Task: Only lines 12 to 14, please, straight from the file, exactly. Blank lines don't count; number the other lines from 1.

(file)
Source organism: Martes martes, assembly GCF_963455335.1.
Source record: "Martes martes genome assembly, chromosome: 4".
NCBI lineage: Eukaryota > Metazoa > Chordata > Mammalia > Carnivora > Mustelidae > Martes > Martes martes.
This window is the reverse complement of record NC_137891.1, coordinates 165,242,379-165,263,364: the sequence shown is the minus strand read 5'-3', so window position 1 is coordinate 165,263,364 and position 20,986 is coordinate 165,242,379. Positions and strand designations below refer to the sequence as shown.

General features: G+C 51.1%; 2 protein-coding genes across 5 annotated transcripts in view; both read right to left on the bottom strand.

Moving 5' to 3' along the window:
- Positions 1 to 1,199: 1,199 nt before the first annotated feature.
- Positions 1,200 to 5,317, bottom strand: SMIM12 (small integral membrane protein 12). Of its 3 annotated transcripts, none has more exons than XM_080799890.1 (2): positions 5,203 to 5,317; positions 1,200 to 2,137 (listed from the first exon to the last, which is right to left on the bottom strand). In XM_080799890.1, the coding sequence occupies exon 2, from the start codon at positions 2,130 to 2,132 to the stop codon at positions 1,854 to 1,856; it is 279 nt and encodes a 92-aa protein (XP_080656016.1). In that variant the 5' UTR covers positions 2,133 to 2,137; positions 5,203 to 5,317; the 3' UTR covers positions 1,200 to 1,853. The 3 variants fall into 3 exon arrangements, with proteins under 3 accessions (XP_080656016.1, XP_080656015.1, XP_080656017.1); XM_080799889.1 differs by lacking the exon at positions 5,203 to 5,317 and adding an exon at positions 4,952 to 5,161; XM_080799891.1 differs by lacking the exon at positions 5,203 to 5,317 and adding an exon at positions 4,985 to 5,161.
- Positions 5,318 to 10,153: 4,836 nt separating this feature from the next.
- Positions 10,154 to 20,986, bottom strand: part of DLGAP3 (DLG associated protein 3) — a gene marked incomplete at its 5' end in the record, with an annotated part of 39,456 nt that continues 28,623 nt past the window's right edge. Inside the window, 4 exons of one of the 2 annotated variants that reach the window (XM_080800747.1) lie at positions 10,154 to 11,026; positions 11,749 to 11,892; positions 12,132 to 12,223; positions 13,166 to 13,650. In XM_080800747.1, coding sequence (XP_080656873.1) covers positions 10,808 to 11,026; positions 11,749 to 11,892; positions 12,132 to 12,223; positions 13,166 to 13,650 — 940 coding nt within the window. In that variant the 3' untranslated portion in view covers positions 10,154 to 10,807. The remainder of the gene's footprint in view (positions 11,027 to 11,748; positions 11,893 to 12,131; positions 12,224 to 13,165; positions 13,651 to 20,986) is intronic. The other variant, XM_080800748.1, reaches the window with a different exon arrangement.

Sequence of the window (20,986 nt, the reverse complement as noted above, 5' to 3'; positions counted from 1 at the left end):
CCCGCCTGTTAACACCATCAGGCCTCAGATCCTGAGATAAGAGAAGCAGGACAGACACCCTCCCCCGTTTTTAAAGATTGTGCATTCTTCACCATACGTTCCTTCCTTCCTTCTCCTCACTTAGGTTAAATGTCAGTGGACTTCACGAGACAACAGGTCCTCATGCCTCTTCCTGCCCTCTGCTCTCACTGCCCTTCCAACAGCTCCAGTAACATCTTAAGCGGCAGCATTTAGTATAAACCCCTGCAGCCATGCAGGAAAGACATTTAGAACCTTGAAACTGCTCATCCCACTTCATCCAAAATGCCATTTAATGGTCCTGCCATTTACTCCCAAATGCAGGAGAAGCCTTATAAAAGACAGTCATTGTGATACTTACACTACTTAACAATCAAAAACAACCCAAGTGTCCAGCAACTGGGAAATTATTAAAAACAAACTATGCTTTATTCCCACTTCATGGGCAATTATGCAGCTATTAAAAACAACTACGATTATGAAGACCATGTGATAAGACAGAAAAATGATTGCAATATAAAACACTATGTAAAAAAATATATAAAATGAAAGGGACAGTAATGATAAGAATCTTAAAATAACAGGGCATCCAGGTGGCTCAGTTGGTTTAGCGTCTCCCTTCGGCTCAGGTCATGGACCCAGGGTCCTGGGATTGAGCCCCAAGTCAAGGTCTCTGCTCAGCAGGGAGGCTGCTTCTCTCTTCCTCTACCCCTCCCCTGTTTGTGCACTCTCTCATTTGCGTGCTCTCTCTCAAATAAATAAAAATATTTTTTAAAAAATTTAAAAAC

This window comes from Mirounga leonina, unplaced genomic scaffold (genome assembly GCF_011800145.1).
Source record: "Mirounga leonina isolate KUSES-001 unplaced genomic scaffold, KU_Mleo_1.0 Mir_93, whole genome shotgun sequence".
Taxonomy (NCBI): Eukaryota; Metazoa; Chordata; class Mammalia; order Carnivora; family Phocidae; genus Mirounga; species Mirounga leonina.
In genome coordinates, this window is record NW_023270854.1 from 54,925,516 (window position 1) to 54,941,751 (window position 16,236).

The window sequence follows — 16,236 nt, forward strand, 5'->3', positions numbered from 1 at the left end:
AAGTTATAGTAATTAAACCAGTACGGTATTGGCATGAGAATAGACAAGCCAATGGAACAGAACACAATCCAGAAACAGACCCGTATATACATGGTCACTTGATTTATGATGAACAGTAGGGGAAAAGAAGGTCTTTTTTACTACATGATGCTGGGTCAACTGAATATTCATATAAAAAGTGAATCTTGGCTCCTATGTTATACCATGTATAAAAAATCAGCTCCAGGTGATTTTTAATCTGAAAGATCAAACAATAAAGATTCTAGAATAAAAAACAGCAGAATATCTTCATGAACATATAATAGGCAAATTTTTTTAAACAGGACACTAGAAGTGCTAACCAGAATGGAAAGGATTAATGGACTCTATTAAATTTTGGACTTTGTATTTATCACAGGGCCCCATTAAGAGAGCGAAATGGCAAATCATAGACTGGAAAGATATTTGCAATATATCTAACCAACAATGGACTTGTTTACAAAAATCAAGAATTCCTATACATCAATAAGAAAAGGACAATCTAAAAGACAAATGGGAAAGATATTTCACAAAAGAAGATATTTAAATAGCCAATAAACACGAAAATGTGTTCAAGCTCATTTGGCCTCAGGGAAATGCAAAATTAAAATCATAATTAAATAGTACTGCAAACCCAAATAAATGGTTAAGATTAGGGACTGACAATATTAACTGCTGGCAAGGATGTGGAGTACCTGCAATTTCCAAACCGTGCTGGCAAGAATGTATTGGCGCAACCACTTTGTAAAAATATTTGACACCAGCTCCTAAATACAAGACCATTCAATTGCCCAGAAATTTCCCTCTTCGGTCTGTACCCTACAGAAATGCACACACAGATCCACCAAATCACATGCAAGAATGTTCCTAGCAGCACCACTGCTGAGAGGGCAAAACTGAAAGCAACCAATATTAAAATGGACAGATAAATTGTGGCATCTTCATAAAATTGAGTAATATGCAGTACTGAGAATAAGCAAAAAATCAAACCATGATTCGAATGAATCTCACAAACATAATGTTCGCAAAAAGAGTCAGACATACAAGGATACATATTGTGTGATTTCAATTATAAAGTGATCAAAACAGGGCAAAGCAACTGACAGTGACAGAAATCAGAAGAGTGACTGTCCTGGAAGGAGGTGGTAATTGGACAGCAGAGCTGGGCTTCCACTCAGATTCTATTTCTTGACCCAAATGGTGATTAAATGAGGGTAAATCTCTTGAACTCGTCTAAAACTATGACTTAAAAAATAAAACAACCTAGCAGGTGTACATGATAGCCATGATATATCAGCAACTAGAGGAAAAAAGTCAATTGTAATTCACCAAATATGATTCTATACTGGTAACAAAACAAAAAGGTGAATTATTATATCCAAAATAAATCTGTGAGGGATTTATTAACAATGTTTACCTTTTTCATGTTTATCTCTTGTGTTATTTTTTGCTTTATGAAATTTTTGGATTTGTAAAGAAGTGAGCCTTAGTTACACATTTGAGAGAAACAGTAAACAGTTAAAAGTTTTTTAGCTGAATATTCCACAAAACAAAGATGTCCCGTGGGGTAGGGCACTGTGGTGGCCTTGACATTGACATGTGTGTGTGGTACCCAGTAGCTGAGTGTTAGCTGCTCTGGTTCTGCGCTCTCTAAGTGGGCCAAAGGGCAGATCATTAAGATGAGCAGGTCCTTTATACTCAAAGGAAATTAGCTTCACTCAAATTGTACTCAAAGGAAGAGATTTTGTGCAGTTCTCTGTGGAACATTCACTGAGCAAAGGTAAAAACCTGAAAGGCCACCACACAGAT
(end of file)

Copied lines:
CCCGCCTGTTAACACCATCAGGCCTCAGATCCTGAGATAAGAGAAGCAGGACAGACACCCTCCCCCGTTTTTAAAGATTGTGCATTCTTCACCATACGTTCCTTCCTTCCTTCTCCTCACTTAGGTTAAATGTCAGTGGACTTCACGAGACAACAGGTCCTCATGCCTCTTCCTGCCCTCTGCTCTCACTGCCCTTCCAACAGCTCCAGTAACATCTTAAGCGGCAGCATTTAGTATAAACCCCTGCAGCCATGCAGGAAAGACATTTAGAACCTTGAAACTGCTCATCCCACTTCATCCAAAATGCCATTTAATGGTCCTGCCATTTACTCCCAAATGCAGGAGAAGCCTTATAAAAGACAGTCATTGTGATACTTACACTACTTAACAATCAAAAACAACCCAAGTGTCCAGCAACTGGGAAATTATTAAAAACAAACTATGCTTTATTCCCACTTCATGGGCAATTATGCAGCTATTAAAAACAACTACGATTATGAAGACCATGTGATAAGACAGAAAAATGATTGCAATATAAAACACTATGTAAAAAAATATATAAAATGAAAGGGACAGTAATGATAAGAATCTTAAAATAACAGGGCATCCAGGTGGCTCAGTTGGTTTAGCGTCTCCCTTCGGCTCAGGTCATGGACCCAGGGTCCTGGGATTGAGCCCCAAGTCAAGGTCTCTGCTCAGCAGGGAGGCTGCTTCTCTCTTCCTCTACCCCTCCCCTGTTTGTGCACTCTCTCATTTGCGTGCTCTCTCTCAAATAAATAAAAATATTTTTTAAAAAATTTAAAAAC

This window comes from Mirounga leonina, unplaced genomic scaffold (genome assembly GCF_011800145.1).
Source record: "Mirounga leonina isolate KUSES-001 unplaced genomic scaffold, KU_Mleo_1.0 Mir_93, whole genome shotgun sequence".